this way Stark was enabled to mass about five hundred men in the rear

of the enemy's position. Distracting the attention of the British by a

feint, Stark also moved about two hundred men to the right, and having

thus brought his forces into position he ordered a general assault,

and the Americans proceeded to storm the British intrenchments on every

side. The fight was a very hot one, and lasted some two hours. The

Indians, at the beginning of the action, slipped away between the

American detachments, but the British and German regulars stubbornly

stood their ground. It is difficult to get at the exact numbers of the

American troops, but Stark seems to have had between fifteen hundred and

two thousand militia. He thus outnumbered his enemy nearly three to

one, but his men were merely country militia, farmers of the New England

States, very imperfectly disciplined, and armed only with muskets and

fowling-pieces, without bayonets or side-arms. On the other side Baum

had the most highly disciplined troops of England and Germany under

his command, well armed and equipped, and he was moreover strongly

intrenched with artillery well placed behind the breastworks. The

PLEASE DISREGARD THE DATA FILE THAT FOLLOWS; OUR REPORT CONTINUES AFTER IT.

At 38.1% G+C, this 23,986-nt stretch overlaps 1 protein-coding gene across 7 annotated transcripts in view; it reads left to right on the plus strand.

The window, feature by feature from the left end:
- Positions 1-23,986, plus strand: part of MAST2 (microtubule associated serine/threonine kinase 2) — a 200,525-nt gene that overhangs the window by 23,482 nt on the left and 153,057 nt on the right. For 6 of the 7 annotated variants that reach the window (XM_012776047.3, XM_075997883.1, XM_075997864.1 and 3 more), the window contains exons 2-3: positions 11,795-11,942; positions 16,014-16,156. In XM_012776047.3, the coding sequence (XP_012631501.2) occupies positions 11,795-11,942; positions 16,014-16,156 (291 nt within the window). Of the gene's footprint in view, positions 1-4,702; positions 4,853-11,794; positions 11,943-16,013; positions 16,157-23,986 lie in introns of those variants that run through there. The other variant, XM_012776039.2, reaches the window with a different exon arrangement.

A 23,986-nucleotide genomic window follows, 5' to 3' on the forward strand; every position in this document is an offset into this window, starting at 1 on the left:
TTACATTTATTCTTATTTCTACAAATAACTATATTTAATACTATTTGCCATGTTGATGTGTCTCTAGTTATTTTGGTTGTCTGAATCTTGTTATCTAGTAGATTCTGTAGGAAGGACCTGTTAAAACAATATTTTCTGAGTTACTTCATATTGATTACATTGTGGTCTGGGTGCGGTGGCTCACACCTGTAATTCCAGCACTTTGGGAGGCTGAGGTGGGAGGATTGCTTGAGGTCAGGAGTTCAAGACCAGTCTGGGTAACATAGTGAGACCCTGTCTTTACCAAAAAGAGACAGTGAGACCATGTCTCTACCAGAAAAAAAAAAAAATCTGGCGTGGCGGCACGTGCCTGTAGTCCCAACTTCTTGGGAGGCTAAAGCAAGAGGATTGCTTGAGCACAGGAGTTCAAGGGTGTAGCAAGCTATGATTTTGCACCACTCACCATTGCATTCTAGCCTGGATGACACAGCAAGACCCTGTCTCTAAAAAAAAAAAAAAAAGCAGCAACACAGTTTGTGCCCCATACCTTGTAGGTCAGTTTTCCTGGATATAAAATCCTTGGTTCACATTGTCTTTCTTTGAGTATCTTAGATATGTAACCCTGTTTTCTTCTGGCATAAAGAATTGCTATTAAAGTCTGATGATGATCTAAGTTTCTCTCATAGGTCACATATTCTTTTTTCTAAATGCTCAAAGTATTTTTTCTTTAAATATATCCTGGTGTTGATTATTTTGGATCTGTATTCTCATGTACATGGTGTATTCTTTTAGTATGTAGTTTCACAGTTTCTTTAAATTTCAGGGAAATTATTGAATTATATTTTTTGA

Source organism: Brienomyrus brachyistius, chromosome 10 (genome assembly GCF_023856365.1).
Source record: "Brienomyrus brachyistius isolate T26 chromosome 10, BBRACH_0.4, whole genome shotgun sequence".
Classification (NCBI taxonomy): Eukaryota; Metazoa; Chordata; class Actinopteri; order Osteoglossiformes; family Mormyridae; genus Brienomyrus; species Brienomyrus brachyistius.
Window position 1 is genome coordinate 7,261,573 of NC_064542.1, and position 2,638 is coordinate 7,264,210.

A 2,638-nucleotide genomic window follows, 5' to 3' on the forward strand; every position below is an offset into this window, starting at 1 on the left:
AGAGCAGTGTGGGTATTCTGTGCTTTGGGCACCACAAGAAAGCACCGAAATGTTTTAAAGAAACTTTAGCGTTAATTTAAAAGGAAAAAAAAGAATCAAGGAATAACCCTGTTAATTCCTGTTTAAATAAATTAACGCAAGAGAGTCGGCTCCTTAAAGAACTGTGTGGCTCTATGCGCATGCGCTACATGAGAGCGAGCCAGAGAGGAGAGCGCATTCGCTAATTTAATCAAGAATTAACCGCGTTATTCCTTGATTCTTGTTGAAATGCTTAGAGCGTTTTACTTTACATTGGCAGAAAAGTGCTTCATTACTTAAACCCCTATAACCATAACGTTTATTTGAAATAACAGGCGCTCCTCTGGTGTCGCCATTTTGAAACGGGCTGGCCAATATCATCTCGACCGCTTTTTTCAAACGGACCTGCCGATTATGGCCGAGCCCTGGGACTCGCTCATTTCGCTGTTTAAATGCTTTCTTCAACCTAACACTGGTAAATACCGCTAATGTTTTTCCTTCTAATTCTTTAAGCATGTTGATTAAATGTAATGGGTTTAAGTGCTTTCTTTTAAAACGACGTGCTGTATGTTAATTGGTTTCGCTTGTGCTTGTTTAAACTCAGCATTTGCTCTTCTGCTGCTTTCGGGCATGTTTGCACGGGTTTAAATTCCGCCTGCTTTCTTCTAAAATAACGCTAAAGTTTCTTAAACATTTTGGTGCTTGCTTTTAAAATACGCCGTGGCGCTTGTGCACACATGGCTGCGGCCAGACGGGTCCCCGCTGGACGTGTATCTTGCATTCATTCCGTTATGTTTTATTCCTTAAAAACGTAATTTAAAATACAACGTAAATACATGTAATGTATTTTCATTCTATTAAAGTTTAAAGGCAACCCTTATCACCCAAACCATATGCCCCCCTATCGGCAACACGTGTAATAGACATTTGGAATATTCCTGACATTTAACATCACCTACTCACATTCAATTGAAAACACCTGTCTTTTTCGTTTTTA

advantage in the fight should have been clearly with Baum and his

regulars, who merely had to hold an intrenched hill.



It was not a battle in which either military strategy or a scientific

management of troops was displayed. All that Stark did was to place his

men so that they could attack the enemy's position on every side, and

then the Americans went at it, firing as they pressed on. The British

and Germans stood their ground stubbornly, while the New England farmers

rushed up to within eight yards of the cannon, and picked off the

men who manned the guns. Stark himself was in the midst of the fray,

fighting with his soldiers, and came out of the conflict so blackened

with powder and smoke that he could hardly be recognized. One desperate

assault succeeded another, while the firing on both sides was so

incessant as to make, in Stark's own words, a "continuous roar." At the

end of two hours the Americans finally swarmed over the intrenchments,

beating down the soldiers with their clubbed muskets. Baum ordered his

infantry with the bayonet and the dragoons with their sabers to force

their way through, but the Americans repulsed this final charge, and